Two major subjects discussed during Tuesday's hearing entitled "The Semi-Annual Report of the Consumer Financial Protection Bureau" before the House Committee on Financial Services were the Republicans' perceived lack of accountability on the part of the Bureau as well as whether or not the Bureau's efforts have been overreaching.
CFPB Director Richard Cordray testified during the hearing Tuesday to discuss the Bureau's achievements in its nearly four-year existence as well as answer questions from members of the Committee. Republicans, many of which are members of the Committee, have repeatedly made efforts to reform the CFPB in the last three and a half years. One of the Bureau's most vocal critics has been U.S. Representative Jeb Hensarling, the Chairman of the House Committee on Financial Services.
"The CFPB undoubtedly remains the single-most most powerful and least accountable federal agency in all of Washington," Hensarling said during Tuesday's hearing. ". . . Americans are losing both their financial independence and the protection of the rule of law. The Bureau is fundamentally unaccountable to the president, since the director can only be removed for a cause; fundamentally accountable to Congress, because the Bureau's funding is not subject to appropriations; fundamentally unaccountable to the courts because Dodd-Frank requires courts to grant the CFPB deference regarding its interpretation of federal consumer financial law. Thus, the Bureau regrettably remains unaccountable to the American people. That is why we need CFPB on budget and led by a bipartisan commission; mere testimony is not the equivalent to accountability."
Representative Randy Neugebauer (R-Texas), who will be the keynote speaker at the Five Star Government Forum in Washington D.C. on March 18, said he believes the pendulum has swung too far in the other direction.
"Consumer protection must be done in a smart, tailored and politically neutral manner," Neugebauer said. "It should not be used to advance ideological policies. If the pendulum of consumer protection swings too far, you have nothing left to protect. . . Some of my Democratic colleagues allege that Republicans want to get rid of the CFPB. I look back over the last five years and see a field of proposals to restructure the CFPB, not to get rid of it."
Neugebauer said he planned to introduce several bills to refocus the CFPB, including one to introduce a balanced process into the Bureau's decision-making.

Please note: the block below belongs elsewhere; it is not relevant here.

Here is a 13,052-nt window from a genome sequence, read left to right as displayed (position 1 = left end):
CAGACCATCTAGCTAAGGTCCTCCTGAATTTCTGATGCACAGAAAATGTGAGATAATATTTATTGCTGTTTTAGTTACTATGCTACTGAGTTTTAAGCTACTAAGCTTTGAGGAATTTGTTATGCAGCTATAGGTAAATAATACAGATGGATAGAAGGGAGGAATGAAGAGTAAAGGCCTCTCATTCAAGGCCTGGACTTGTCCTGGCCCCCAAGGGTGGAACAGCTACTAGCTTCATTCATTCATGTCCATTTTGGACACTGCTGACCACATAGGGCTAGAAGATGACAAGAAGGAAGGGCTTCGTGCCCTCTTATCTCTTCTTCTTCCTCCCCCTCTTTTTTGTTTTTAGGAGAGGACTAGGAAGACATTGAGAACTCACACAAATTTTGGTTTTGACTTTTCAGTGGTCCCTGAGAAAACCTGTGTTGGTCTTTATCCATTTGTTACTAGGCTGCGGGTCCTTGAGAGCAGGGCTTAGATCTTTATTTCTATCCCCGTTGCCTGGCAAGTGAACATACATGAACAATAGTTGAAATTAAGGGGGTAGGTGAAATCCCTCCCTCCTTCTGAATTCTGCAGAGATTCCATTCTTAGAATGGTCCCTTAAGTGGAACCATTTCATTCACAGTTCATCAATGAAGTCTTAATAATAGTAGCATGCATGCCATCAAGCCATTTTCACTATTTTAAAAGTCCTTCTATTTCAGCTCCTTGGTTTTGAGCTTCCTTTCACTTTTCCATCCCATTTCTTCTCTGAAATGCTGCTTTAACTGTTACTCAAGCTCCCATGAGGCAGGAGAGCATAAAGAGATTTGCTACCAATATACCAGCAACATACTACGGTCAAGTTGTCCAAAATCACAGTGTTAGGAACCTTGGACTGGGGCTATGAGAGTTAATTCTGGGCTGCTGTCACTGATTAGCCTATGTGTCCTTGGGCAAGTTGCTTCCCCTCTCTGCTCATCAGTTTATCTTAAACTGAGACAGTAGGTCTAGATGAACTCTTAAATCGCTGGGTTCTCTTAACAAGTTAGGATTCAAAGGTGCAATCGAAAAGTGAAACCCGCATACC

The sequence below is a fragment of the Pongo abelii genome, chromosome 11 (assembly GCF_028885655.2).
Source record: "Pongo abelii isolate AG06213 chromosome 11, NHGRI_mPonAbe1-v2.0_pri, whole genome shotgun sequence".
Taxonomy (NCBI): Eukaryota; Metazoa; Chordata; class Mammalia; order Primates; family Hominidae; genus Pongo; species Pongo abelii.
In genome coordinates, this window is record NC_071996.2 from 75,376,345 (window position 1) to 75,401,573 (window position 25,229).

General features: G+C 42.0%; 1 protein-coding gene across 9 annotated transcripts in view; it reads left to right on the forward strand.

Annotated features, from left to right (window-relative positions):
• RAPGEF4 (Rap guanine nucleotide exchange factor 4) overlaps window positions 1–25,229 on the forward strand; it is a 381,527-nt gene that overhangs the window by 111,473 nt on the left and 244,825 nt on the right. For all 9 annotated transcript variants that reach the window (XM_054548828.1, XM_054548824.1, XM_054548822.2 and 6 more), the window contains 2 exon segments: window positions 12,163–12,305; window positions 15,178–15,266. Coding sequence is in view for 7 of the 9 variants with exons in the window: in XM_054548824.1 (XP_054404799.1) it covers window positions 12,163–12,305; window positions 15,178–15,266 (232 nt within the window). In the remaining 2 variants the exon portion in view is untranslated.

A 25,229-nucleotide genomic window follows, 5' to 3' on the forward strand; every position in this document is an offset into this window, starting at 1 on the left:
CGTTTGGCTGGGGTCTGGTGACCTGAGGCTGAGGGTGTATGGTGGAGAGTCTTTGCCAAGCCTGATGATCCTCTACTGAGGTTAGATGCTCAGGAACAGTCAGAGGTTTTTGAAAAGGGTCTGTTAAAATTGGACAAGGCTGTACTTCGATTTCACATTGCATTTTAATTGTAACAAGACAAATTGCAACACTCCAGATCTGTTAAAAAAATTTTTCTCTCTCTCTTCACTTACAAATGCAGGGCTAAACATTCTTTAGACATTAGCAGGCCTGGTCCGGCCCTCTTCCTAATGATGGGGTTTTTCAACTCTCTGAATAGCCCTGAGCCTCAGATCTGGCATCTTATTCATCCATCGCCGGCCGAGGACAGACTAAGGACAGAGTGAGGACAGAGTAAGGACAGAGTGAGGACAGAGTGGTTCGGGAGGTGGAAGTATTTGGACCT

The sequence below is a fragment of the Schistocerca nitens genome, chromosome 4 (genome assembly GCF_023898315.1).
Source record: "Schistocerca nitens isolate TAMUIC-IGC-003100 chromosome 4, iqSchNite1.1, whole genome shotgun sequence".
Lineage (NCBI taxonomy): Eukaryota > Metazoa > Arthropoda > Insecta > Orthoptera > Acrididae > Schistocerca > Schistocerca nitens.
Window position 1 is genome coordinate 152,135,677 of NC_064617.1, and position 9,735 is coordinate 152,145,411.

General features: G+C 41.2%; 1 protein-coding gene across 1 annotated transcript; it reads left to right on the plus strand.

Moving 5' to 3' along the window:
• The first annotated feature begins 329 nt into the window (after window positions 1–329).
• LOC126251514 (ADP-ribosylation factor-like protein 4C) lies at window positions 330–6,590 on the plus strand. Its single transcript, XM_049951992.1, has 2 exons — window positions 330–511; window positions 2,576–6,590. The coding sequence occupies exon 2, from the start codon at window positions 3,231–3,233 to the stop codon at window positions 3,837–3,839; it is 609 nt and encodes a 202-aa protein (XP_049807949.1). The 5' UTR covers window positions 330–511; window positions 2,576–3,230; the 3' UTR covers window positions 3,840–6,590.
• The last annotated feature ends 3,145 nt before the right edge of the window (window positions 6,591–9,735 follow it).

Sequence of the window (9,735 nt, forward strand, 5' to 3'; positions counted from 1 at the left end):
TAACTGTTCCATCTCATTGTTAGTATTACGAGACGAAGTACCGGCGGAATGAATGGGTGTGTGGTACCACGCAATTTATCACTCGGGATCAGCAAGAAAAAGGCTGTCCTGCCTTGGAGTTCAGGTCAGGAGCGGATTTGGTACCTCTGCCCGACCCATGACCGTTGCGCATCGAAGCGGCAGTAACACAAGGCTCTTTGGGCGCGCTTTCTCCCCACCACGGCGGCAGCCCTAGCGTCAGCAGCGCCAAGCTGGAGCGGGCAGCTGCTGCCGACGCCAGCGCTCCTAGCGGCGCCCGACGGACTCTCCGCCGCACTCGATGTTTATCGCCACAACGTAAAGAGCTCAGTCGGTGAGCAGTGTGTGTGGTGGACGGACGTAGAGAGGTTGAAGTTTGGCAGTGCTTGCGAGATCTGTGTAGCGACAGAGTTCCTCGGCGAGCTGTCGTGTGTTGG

"Many have forgotten that Elizabeth Warren, our former colleague Barney Frank, and even the president originally supported a board leadership structure," Neugebauer said.
Among the Bureau's achievements Cordray touted were the new rules implemented to protect consumers in the mortgage industry.
"Our Ability-to-Repay rule, also known as the Qualified Mortgage rule, put new guardrails in place to prevent the kind of sloppy and irresponsible underwriting that had precipitated the crisis," Cordray said. "Our mortgage servicing rules offered new and stronger protections to homeowners facing foreclosure. And our other rules addressed significant problems in the mortgage market deemed in need of repair. During this period, we continued our extensive work on regulatory implementation by providing tools and resources to assist industry in implementing our final rule to consolidate and streamline mortgage disclosure forms at both the application stage and the closing stage."
Cordray described attempts to make the Bureau more accountable as a "natural back and forth" between the Bureau and Congress.
"I think this is in many respects a natural back and forth between the Congress, which has the rightful and important responsibility of oversight, and an executive agency like our own, which is of course ultimately accountable to the Congress, both for carrying out the statute that Congress has enacted that is the law we're supposed to implement and to make sure that you have the information you need to be able to oversee our operations," Cordray said. "There's no disagremeent about that. There's no resentment about that. It can be a lot of work to respond to aggressive oversight, but I don't begrudge it. I think it's an appropriate role of Congress."
After praising the Bureau's "remarkable" efforts that have resulted in directly refunding $5.8 billion dollars to more than 15 million consumers that were reportedly harmed by predatory practices, Committee Ranking Member Maxine Waters (D-California) turned her remarks toward criticizing the Republican's efforts to make the Bureau more accountable.
"I cannot imagine staff time and resources that the Bureau has spent responding to your frivolous requests – at the expense of helping our nation’s consumers," Waters said. "But that’s precisely the Republican playbook. They want the CFPB to be wasting resources digging out from under a deluge of requests – so that the payday lenders, debt collectors and other predators can continue victimizing the American people unabated. Mr. Chairman (Hensarling), your party pretends to care about the huge challenges of income inequality and minority access to credit, vilifying this agency as 'hurting the very people we are trying to help.'"
Not all Democrats share Waters' sentiments. In February, bipartisan legislation was re-introduced by Representatives Steve Stivers (R-Ohio) and Tim Walz (D-Minnesota) that would create an independent inspector general for the CFPB that would be appointed by the president and confirmed by the Senate. Currently, the CFPB shares an inspector general with the Federal Reserve – a position that is appointed by the Fed chair and not subject to Senate approval.